Rudy's good month

Tom Bevans:

Of all the candidates in the Republican field, no one has a right to be happier with the way things have worked out thus far than Rudy Giuliani. Here's a quick look at where things stand:

- After nine months of campaigning, Giuliani remains atop the national polls (to the astonishment of many pundits); he has closed the gap with Mitt Romney to under 4 points in New Hampshire; and he is leading the field in South Carolina and Florida.

- Yesterday Giuliani reported raising $11 million in Q3, putting him atop the Republican money race for the second consecutive quarter. Furthermore, Giuliani has $16 million cash on hand - including more than $11 million available for the primary - which is more than $2 million more than what his nearest competitor has in the bank.

Beyond those numbers, however, recent developments may have made the last month Giuliani's best yet. First, Fred Thompson's performance has been decidedly average since entering the race in early September.

Not only has Thompson failed to set the base on fire but, more importantly, he has generated a recent round of squabbling among religious conservative leaders as to his acceptability. This has prevented Thompson from consolidating the evangelical vote - at least so far.

The result is almost exactly what Rudy would have hoped for if he had drawn up a best case scenario a month ago: Thompson is running well enough to draw votes from others in the race - keeping the social conservative vote split and hurting Romney, Rudy's other major threat, - but not running so well as to have grasped the mantle of the sole conservative option to Giuliani.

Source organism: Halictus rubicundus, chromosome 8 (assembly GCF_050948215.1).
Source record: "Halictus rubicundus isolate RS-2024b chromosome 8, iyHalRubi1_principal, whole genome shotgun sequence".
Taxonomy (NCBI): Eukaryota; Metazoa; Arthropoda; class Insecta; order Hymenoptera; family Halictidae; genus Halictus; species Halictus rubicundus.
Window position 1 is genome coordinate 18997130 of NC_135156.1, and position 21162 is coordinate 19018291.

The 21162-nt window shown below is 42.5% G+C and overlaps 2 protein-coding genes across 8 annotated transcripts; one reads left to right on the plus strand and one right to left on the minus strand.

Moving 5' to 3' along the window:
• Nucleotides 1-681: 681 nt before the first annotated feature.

The other factor that is working in Giuliani's favor - and one that has gone nearly unnoticed - is the media-fueled strengthening of Hillary Clinton's grip on the Democratic nomination.

One of Giuliani's strongest selling points to conservative voters who may be at odds with him on social issues is the promise that he can run the strongest general election campaign of Republican in the field. Giuliani continually harps on the fact that he scrambles the electoral map, putting states into play that no other Republican can.

But Giuliani's "electability" argument is enhanced considerably when Republicans envision - as most already do - Clinton winning the Democratic nomination. Case in point: in the NBC/WSJ poll released this week Giuliani holds a 7-point lead over Thompson (30% to 23%) among Republican voters. However, when those same Republican voters were asked which candidate had "the best chance of beating Hillary Clinton in the general election," Giuliani's lead over Thompson balloons to 31 points, 47% to 16%.


That is certainly one of the reasons why I like Rudy, although the other top tier candidates would be acceptable. His problem appears to be with the Cristian Conservatives who feel entitled to veto candidates they find less than 100 percent acceptable on their issues. A more rationale approach would be to weigh competing candidates and decide in favor of the one that at a minimum would do the least damage to their cause. Not so with the Dobson crowd which would rather have a candidate who would do maximum damage to their cause than accept one who is imperfect. This is kamikaze politics at its worst. They are acting like the Kos kids and that is no compliment.

Kathleen Parker also discusses the problems with perfection as a standard. Rudy Giuliani admits his imperfections which is a start toward honesty on the issues they say are important to them. If they accept only perfection, how do they get anyone to join them? I know that I am an imperfect person as are they. Perhaps they should look at that issue.


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